Sally Gabori’s tribal name is Mirdidingkingathi Jurwarnda. Jurwarnda means ‘dolphin’, which is her totemic sign, and Mirdidingkingathi means ‘born at Mirdidingki’ which is her country on the south side of Bentinck island. The English name Gabori comes from her husband Pat Gabori and is a corruption of his birthplace name, Kabararrji. Her father was born around 1865 and died in 1930. From his name, Thunduyingathi Bijarrb, we know that he was born at Thunduyi, near Oaktree point on the northern end of the Bentinck Island. Her mother, Murrukunabayingathi Karnda Thandamand, was born around 1880 on Albinia Island (Murrukunabayi) and died around 1946.
At the time of coming to Mornington Island, Sally was one of four wives to Pat Gabori. Mission policy encouraged monogamy so two of Pat’s wives were redistributed to wifeless men. Pat managed to hold on to two wives however: Sally and Maudie Pat (Dawaringathi Kulkiji) who died in 1984. Sally brought eleven children of her own into the world, as well as caring for her co-wife’s children, following Kaiadilt tradition, and she is grandmother and great- grandmother to many more.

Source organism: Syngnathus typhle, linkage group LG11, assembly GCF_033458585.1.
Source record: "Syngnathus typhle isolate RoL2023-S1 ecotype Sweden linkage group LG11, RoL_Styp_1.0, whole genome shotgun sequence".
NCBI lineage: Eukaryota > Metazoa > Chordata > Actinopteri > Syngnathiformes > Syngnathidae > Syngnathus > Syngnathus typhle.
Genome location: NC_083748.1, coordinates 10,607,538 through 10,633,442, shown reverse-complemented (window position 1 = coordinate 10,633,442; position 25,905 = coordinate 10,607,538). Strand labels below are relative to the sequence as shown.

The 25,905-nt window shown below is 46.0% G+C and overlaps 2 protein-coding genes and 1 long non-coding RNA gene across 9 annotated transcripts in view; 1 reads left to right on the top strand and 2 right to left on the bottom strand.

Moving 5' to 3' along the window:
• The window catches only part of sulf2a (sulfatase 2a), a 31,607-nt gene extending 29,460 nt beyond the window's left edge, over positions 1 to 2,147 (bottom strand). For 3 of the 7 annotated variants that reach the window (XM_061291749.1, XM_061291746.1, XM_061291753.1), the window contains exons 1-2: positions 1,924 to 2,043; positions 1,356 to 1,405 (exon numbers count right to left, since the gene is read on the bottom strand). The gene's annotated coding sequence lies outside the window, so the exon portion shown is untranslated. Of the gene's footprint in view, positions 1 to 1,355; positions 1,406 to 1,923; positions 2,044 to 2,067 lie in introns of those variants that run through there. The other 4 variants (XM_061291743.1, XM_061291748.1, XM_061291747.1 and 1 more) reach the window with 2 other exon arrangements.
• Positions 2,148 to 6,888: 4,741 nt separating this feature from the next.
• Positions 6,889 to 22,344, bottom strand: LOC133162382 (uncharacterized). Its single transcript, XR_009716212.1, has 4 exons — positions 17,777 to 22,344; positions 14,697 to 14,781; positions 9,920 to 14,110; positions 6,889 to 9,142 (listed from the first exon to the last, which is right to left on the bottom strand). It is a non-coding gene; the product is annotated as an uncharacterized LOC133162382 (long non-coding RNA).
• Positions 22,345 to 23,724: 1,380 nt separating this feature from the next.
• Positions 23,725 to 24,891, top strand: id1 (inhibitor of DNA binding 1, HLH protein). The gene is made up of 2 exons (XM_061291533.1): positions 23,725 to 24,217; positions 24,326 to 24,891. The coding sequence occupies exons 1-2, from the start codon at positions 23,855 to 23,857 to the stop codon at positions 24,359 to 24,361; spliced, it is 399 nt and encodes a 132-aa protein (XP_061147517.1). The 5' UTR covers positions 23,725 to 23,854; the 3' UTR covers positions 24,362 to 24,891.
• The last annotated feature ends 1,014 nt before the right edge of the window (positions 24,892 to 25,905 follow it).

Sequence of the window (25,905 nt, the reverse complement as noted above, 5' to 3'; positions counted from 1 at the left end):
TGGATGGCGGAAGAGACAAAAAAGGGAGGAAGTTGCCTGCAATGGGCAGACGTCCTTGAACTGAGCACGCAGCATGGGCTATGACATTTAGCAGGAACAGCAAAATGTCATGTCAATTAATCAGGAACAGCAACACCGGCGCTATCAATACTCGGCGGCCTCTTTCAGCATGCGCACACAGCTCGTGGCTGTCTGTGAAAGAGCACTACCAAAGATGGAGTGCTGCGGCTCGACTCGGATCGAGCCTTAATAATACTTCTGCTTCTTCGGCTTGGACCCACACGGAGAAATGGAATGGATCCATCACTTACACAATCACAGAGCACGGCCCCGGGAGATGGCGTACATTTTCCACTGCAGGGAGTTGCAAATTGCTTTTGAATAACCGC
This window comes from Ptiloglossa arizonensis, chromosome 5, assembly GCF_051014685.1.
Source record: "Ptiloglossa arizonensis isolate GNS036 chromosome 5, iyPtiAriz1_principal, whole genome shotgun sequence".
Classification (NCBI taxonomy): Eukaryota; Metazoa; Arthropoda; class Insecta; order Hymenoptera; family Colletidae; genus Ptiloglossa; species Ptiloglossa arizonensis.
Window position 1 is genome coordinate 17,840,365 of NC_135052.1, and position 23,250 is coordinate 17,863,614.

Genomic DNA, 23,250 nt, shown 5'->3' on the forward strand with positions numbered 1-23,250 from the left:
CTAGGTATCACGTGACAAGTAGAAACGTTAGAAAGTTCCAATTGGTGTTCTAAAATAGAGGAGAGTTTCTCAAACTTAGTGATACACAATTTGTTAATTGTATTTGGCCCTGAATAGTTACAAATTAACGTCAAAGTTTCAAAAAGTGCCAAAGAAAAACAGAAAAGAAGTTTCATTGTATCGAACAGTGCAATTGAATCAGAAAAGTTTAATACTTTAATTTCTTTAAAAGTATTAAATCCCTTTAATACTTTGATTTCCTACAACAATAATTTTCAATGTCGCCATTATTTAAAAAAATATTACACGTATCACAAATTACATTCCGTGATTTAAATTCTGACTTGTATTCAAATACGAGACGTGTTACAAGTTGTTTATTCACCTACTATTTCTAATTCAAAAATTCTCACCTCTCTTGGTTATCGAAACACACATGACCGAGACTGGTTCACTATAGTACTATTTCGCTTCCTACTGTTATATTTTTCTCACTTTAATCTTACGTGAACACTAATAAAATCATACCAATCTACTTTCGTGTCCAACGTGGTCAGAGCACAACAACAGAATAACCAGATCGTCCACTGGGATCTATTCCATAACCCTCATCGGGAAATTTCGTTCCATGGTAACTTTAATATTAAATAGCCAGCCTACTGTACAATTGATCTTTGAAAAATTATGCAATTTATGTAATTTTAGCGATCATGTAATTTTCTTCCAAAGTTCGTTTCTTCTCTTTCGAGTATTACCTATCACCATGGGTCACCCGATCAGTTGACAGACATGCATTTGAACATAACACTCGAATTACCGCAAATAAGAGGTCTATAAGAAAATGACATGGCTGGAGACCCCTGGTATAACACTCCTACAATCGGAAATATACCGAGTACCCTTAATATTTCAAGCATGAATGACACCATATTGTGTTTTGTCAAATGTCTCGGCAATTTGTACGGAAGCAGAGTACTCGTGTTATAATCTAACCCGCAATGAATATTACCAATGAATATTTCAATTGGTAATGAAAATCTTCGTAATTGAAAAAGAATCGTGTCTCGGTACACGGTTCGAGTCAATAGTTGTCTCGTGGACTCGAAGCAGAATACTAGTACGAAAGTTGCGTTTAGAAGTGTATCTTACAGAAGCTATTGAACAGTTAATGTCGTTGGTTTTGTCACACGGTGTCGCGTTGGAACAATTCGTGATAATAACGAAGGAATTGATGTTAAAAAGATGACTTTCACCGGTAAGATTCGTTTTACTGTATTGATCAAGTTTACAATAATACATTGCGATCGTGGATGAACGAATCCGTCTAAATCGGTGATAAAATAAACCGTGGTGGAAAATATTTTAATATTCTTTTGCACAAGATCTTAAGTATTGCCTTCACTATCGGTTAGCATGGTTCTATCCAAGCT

In Dibirdibi, Sally Gabori has mapped the story places of Dibirdibi (the rock cod ancestor). These lands belonged to her late husband, Pat, whose traditional name was Dibirdibi and thus was the inheritor of the Dibirdibi story and country. Special aspects of Dibirdibi country at a site known as Kabararrji are revealed through Gabori’s seemingly abstract style.
Photography: Kallan MacLeod